Koolance CU1020V

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Thermal Test Results

For comparison on the charts, I’ve included data from the ThermoChill PA120.3 15mm. To me the PA sets the bar on performance for 120mm triples, as you view the charts just know the PA is optimized for low to medium speed fans where the 30 FPI on the Cu1020V is optimized for high speed.

Heat Loads

Here is the main chart for bringing all of the logged data in and using this data to calculate Water Avg-Air In, and C/W. Another column you see in the table is Air Capacity Used, this column shows the rise in air temperature relative to the water temperature. Another way to look at Air Capacity used is a measure of efficiency, how efficient is the radiator at moving the heat load from the water running through the tubes to the air passing through the radiator.

We did hit our safety on 600w at 600RPM, but I had to kill the test. The temps were just too high. The higher density radiators just do not perform well at very low fan speeds, but they certainly make up for it as you increase the speed, CFM and static pressure. We have 11 tests in the data table and used for calculations. With the explanation out of the way, the test data show can begin.

With the data chart above we get to use all those mystifying numbers to build the charts that follow, hopefully these charts put the data into a form that makes sense to the majority of you reading the review. The chart below plots the Water Avg-Air In Temperature or Delta versus the Heat Load applied. This chart is the most useful in estimating the Delta for a given heat load (watts) to be applied to the radiator. Simply locate the wattage on the X-axis and move up to find the Delta for a given fan speed. Add this delta to your ambient temperature, and that is what you can expect for a loop water temperature.

For information on calculating heat load for your loop, here are two resources I have used in the past. Another method I have used in the past is to Google search TDP for a specific component, which should also help in estimating the heat load that will be in the loop for a specific component. The primary one for me is linked below, they take a lot of the Google searching out of the equation and break everything down to just the numbers you need.

Please remember, calculating the power consumption and using that as heat load is not exact and is only an estimate. This estimate will be higher than actual heat load applied as you do transfer some heat to the air circulating in your case around the components. How much difference I cannot begin to speculate, but I just want to state that it is only an estimate and not an exact specification.

Applied C/W

Now that we have looked at the plotted results, lets apply the C/W results with a given Delta (Water Avg-Air In) to find how much wattage can the radiator dissipate. Below is the data table for calculations of Deltas of 15º, 10º, 5º and 2º. Here is my classifications for those deltas.

  • 15º Delta: Low Performance, an overloaded but capable loop.
  • 10º Delta: Average Performance, very capable of good temps and representative of an average system.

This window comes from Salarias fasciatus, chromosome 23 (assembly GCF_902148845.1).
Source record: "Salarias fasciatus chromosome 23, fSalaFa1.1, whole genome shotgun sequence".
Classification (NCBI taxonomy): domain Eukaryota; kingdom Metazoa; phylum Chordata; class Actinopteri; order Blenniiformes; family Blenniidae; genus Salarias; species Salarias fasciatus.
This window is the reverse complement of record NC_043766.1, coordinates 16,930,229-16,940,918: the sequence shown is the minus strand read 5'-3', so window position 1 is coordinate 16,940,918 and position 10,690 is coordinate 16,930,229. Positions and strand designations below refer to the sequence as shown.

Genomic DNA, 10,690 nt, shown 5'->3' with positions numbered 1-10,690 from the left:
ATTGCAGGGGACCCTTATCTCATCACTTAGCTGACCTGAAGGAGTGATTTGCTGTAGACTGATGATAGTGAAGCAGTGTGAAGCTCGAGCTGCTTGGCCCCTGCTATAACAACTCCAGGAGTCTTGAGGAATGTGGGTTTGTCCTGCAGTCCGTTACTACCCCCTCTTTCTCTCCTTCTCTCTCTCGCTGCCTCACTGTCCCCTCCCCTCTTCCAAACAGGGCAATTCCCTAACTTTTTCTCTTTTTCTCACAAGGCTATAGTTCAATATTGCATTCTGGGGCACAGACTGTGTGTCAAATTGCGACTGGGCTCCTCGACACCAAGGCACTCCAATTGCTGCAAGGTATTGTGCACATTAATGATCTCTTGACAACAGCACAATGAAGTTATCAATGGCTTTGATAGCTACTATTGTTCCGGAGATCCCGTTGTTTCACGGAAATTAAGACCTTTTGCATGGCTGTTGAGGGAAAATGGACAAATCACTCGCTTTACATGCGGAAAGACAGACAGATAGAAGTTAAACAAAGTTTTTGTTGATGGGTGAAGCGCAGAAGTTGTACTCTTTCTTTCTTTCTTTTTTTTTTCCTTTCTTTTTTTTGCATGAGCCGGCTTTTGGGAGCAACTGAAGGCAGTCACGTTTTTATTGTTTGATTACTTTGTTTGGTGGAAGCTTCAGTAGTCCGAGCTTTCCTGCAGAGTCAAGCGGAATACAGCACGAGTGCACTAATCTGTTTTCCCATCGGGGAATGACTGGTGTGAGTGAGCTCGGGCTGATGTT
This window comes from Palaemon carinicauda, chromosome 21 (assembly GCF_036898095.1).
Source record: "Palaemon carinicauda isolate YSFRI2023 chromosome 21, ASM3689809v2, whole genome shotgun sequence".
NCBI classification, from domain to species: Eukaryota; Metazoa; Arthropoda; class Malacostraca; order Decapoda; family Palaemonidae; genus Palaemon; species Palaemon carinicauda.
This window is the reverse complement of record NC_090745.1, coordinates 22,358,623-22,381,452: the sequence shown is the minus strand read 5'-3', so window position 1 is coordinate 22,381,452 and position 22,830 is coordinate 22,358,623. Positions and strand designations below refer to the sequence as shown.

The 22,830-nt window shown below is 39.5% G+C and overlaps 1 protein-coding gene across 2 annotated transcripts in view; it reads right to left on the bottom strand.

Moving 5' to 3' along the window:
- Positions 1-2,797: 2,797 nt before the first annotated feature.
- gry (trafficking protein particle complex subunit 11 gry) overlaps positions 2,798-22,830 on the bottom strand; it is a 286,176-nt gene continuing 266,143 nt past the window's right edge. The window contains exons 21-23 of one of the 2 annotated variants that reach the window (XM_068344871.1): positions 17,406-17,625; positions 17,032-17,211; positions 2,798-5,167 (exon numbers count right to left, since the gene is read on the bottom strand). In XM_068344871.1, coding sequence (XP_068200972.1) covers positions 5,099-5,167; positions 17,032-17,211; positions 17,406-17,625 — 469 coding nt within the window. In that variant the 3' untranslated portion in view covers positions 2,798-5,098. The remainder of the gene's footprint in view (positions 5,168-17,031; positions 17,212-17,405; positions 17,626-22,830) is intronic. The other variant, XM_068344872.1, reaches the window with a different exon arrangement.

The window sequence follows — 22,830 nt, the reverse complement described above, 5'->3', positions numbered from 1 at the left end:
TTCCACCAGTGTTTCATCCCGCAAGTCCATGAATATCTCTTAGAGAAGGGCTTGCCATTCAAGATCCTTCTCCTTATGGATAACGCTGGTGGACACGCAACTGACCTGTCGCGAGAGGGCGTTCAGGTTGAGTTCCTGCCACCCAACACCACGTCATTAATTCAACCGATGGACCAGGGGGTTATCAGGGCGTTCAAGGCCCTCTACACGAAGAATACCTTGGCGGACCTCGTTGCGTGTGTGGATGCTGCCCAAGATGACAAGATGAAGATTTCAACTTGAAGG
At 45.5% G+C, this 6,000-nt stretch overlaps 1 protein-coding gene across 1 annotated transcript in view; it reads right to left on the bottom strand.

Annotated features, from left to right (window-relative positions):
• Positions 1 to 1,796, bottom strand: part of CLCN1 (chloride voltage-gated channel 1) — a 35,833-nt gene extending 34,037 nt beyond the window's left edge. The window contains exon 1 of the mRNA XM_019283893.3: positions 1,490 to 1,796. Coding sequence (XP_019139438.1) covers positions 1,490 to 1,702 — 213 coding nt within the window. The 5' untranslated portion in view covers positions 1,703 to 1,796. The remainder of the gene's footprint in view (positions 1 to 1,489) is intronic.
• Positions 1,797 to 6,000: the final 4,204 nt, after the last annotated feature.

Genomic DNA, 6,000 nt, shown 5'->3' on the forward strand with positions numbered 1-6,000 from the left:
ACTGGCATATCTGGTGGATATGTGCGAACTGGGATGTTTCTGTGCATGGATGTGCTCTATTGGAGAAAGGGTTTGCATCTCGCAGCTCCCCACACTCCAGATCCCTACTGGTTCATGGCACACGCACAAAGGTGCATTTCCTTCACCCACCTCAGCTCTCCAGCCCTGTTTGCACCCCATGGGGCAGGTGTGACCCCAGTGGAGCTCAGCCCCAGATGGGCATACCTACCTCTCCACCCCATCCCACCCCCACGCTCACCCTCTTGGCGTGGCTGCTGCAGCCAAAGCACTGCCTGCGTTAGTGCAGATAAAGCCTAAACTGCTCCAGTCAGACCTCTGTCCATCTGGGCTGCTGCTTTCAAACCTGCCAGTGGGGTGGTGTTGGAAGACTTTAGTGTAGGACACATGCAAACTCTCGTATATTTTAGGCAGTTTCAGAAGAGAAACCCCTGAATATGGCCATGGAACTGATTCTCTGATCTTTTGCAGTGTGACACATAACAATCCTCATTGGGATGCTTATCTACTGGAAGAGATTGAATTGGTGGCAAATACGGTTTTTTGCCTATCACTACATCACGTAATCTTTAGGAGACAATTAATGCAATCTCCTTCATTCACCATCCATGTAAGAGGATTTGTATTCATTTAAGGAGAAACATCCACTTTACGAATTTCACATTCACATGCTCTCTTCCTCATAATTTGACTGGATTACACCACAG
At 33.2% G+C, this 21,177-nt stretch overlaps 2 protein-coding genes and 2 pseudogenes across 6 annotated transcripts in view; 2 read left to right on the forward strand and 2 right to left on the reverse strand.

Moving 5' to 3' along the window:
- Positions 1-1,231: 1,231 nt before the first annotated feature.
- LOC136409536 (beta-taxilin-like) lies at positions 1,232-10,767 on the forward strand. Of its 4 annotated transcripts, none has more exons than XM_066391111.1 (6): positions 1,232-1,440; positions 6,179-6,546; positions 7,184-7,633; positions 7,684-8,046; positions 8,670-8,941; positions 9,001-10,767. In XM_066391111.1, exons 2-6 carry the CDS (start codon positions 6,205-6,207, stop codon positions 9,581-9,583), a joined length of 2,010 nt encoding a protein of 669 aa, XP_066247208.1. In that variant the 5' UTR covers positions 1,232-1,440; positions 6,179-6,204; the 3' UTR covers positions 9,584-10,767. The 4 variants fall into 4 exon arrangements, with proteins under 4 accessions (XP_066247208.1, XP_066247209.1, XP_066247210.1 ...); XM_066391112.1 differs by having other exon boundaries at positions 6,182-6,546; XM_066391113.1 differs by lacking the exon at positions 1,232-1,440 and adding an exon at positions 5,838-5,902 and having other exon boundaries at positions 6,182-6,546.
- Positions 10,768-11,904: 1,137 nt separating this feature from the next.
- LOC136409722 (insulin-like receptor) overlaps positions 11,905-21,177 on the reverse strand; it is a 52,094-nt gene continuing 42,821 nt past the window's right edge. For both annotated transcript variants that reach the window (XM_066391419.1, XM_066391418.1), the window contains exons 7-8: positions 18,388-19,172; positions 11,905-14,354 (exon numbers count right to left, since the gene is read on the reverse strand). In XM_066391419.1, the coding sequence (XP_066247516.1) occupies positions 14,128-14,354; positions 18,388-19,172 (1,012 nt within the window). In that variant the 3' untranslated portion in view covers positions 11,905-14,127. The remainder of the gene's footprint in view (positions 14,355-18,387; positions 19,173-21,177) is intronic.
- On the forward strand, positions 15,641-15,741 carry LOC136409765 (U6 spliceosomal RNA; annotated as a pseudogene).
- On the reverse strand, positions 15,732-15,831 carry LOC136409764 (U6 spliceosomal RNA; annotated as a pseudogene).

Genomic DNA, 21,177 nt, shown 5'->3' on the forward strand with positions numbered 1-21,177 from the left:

• 5º Delta: High Performance, for those of you looking to achieve the best possible temps.
  • 2º Delta: Ultra Performance. Extreme setups only, this would be an ultimate setup where you limit to dedicated block loops.

 

Moving to the plotted C/W results over the fan RPM range, as you can see the results do follow close to a plotted trendline. This trendline might not mean much to you, but to me the trend line helps me see that my testing and resultant data are accurate. The high FPI radiators always seem to have data that is slightly off the trendline on low rpm’s. Additionally, if you plan on running your fans at a speed other than the ones I tested here is another reference point to estimate the results you will see. There have to be some of you out there that geek out for C/W, come on I know you are out there…

With the C/W calculated, we can apply a specified wattage to give us the watts dissipated for our RPM range. This chart is just the plotted results for a 10º Delta or Average Performance from the data table in the beginning of this section. I am quite sure I have stated the CuV has a very high FPI and despite the slim profile, low speed fans just do not have the static pressure to take advantage of all that fin surface area.

We’ve established our average performance, now lets cut that delta in half to 5º Delta. The story will be the same as 10ºC, just half the heat load but visual representations always seem to get the message across a little better (especially with my goofy explanations).

Now here we have the plotted results for a 2º Delta or Ultra Performance from the data table in the beginning of this section. This chart is purely to show what wattages and fan speeds you need to get really close to ambient water temps. A 2º Delta is rather tough to achieve with a radiator that was created for silence, but possible on some high FPI beasts. However, to achieve 2ºC deltas you have to make a choice of Delta, Noise, or Wattage of the loop. With the CuV you’re going to need some serious fan speeds to achieve a 2ºC delta on a loaded loop.

The Koolance CU1020V does very well after 1800RPM and despite the thickness can dissipate more heat than a PA120.3 above that 1800RPM step. That is all the thermal data we have today, time to look at market pricing and the conclusion…

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